Complement C3 and Complement C4

Complement C3 and Complement C4

Synonym/acronym: C3 and C4.

Common use

To assist in the diagnosis of immunological diseases, such as rheumatoid arthritis, and systemic lupus erythematosus (SLE), in which complement is consumed at an increased rate, or to detect inborn deficiency.


Serum (1 mL) collected in a red- or red/gray-top tube. Place separated serum into a standard transport tube within 2 hr of collection.

Normal findings

(Method: Immunoturbidimetric) C3
AgeConventional UnitsSI Units (Conventional Units × 10)
Newborn57–116 mg/dL570–1,160 mg/L
6 mo–adult74–166 mg/dL740–1,660 mg/L
Adult83–177 mg/dL830–1,770 mg/L
AgeConventional UnitsSI Units (Conventional Units × 10)
Newborn10–31 mg/dL100–310 mg/L
6 mo–6 yr15–52 mg/dL150–520 mg/L
7–12 yr19–40 mg/dL190–400 mg/L
13–15 yr19–57 mg/dL190–570 mg/L
16–18 yr19–42 mg/dL190–420 mg/L
Adult12–36 mg/dL120–360 mg/L


Complement is a system of 25 to 30 distinct cell membrane and plasma proteins, numbered C1 through C9. Once activated, the proteins interact with each other in a specific sequence called the complement cascade. The classical pathway is triggered by antigen-antibody complexes and includes participation of all complement proteins C1 through C9. The alternate pathway occurs when C3, C5, and C9 are activated without participation of C1, C2, and C4 or the presence of antigen-antibody complexes. Complement proteins act as enzymes that aid in the immunological and inflammatory response. The complement system is an important mechanism for the destruction and removal of foreign materials. Serum complement levels are used to detect autoimmune diseases. C3 and C4 are the most frequently assayed complement proteins, along with total complement.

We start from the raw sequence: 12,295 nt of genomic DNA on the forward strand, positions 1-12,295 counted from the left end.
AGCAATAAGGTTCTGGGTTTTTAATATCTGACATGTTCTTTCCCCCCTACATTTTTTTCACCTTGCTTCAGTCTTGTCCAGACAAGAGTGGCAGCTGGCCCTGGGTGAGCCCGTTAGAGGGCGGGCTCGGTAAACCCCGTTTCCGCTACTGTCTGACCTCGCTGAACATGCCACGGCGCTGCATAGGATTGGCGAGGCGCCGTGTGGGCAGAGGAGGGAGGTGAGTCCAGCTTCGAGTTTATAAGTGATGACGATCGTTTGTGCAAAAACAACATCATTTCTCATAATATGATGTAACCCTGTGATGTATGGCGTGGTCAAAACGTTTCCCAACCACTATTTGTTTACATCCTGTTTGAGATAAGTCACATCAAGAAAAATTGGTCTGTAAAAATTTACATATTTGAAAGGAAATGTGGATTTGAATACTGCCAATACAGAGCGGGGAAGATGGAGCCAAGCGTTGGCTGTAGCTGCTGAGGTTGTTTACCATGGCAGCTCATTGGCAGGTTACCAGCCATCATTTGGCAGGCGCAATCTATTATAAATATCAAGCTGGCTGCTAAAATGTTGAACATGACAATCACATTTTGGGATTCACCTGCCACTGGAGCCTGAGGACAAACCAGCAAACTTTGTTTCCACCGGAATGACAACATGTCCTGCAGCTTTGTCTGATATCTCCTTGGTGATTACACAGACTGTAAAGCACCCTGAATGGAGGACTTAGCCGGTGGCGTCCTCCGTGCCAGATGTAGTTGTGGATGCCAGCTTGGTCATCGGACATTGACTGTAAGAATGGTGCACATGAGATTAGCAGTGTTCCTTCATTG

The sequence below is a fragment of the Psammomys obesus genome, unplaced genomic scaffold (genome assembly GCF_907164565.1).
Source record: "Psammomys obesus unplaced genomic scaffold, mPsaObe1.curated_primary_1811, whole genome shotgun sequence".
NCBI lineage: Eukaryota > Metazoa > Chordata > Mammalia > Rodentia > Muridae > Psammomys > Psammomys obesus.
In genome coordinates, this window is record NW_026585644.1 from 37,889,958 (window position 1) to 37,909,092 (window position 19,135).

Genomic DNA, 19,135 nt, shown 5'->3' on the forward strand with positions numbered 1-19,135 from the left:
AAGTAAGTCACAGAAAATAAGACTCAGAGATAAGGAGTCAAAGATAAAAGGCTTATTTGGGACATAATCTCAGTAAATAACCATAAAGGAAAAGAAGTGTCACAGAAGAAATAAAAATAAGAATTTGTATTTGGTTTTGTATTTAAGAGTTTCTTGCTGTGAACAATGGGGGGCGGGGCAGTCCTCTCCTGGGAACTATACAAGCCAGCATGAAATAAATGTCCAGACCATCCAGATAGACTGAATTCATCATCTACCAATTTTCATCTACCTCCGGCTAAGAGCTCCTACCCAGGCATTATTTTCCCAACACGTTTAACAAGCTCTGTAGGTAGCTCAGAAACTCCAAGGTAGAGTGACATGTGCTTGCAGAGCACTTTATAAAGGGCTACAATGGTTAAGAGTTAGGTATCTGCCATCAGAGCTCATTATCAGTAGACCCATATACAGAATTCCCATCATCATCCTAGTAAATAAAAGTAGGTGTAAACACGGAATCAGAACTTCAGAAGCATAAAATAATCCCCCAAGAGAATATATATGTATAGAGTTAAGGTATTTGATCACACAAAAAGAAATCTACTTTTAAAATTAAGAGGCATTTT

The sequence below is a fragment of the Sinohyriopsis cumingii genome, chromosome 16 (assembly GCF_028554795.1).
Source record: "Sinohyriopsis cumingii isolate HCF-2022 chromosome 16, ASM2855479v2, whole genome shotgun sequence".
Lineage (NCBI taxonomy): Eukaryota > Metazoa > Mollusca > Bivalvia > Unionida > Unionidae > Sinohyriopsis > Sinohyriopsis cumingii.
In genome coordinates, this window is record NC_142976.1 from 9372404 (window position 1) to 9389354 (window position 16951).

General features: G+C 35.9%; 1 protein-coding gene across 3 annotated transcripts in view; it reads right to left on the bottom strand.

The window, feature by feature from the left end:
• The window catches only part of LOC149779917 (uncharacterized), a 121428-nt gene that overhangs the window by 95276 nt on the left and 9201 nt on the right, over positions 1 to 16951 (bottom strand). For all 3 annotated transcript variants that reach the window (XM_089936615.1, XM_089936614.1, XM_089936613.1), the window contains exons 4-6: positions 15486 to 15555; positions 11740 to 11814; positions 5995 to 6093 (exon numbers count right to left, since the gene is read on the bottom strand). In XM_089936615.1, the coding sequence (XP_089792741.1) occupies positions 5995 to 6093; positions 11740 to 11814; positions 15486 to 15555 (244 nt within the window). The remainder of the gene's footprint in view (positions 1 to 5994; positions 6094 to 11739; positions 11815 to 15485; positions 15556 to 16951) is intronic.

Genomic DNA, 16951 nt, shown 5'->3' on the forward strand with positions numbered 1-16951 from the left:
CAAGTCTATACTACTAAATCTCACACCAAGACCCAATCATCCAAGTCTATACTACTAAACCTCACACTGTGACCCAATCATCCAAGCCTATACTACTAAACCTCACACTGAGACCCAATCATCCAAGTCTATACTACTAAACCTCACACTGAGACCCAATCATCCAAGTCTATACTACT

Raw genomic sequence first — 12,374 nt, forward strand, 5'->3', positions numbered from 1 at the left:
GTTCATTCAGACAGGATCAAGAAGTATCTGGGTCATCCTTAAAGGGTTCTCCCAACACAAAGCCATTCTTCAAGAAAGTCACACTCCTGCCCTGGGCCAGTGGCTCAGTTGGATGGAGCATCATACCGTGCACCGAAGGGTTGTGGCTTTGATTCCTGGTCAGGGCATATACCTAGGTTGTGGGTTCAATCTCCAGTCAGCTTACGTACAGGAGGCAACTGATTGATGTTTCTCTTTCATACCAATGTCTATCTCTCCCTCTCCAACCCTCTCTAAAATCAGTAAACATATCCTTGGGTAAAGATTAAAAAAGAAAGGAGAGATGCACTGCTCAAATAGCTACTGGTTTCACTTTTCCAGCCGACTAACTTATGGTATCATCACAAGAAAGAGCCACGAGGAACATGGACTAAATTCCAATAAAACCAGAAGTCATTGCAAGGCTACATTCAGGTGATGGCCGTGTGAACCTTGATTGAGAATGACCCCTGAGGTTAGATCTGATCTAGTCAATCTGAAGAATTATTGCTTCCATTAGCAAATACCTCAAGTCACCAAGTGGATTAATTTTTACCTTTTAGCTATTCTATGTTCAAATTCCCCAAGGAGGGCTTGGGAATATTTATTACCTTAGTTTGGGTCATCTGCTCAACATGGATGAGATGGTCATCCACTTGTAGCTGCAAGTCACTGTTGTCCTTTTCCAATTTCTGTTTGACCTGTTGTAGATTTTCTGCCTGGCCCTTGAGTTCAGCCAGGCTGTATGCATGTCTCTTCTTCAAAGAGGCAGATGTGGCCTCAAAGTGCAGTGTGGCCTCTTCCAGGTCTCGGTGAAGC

Circulating C3 is synthesized in the liver and comprises 70% of the complement system, but cells in other tissues can also produce C3. C3 is an essential activating protein in the classic and alternate complement cascades. It is decreased in patients with immunological diseases, in whom it is consumed at an increased rate. C4 is produced primarily in the liver but can also be produced by monocytes, fibroblasts, and macrophages. C4 participates in the classic complement pathway.

This procedure is contraindicated for



  • Detect genetic deficiencies
  • Evaluate immunological diseases

Potential diagnosis

Normal C4 and decreased C3Acute glomerulonephritis, membranous glomerulonephritis, immune complex diseases, SLE, C3 deficiency
Decreased C4 and normal C3Immune complex diseases, cryoglobulinemia, C4 deficiency, hereditary angioedema